The top New Years Resolution year after year is to lose weight. The first tactic people usually try when losing weight is to start exercising. Going for a 30 minute run will burn about 400 calories. That’s about the same amount of calories as a single donut. You can’t outrun your plate! Exercise has a whole host of benefits but contributing to weight loss for most people is not one. If you want to lose weight you are going to have to change your eating habits. Habit 1. Drink more water.
People often confuse thirst with hunger. If you think you are hungry get in to the habit of drinking a glass of water and waiting 20 minutes. If you are still hungry then, go for it. As an added bonus, having a glass of zero calorie water in your stomach will help you feel full sooner.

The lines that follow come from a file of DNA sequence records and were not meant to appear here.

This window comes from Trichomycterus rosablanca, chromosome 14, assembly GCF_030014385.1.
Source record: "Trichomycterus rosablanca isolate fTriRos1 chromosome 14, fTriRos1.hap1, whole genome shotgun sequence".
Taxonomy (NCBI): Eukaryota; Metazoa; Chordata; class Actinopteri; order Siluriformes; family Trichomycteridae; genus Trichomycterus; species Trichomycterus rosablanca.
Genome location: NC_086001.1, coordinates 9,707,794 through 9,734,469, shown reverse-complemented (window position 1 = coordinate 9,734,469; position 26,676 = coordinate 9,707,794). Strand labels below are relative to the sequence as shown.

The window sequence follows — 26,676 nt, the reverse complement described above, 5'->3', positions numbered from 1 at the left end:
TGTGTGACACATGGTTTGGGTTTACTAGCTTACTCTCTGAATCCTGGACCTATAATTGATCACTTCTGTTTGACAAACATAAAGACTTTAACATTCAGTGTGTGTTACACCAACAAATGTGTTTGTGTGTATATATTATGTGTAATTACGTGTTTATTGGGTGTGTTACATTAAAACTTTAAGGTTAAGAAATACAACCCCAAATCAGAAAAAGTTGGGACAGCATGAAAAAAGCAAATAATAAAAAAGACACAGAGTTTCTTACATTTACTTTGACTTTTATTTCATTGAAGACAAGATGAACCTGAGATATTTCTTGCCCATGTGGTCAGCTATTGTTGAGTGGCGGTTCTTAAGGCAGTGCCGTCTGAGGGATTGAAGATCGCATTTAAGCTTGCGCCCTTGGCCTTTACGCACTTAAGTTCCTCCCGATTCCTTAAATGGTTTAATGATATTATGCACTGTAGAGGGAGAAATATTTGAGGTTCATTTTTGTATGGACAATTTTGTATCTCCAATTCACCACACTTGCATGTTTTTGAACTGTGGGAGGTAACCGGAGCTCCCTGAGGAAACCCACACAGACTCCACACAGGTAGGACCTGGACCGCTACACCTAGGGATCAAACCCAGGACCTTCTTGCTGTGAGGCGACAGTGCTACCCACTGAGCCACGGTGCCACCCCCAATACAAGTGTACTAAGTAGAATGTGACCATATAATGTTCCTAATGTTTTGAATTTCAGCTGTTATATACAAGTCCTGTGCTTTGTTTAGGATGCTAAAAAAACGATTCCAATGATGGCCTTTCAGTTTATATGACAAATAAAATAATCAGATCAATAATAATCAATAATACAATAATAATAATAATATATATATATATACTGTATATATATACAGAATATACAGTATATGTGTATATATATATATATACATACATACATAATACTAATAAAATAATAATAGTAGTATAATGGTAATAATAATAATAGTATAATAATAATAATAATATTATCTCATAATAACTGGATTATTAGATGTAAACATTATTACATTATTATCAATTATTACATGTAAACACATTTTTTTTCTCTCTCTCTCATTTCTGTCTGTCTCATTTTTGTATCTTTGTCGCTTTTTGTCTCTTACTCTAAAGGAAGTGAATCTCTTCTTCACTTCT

Habit 2. Get enough sleep.
People often make up for having low energy because they are tired by eating. Make sure you go to bed at a time that gives you eight hours of sleep. Sticking to a consistent bedtime seven days a we…

What is WOOP and how can it help me achieve my goals?

WOOP is a science based mental strategy people can use to fulfill their wishes, set preferences and change their habits. The technique is based on 20 years of research and was developed by psychologist Gabriele Oettingen. The scientific name for it is Mental Contrasting with Implementation Intentions. Mental Contrasting is the concept comparing your future wish with your current reality. Implementation Intentions are the practice of deciding in advance what you will do in a given situation. 
WOOP is short for:
W - Wish. O - Outcome. O - Obstacles. P - Plan.
WISH The first step is to name a wish that is challenging but feasible. Set a time frame for the wish. Ask yourself if the wish is dear to you and if it's challenging yet achievable. Once you are done, note it down in 3 - 6 words. Pause and really picture it in your head.
For example: I want to exercise more.
OUTCOME Then think about the very best outcome and imagine it. What would the biggest benefit to achieving your wish be? How would…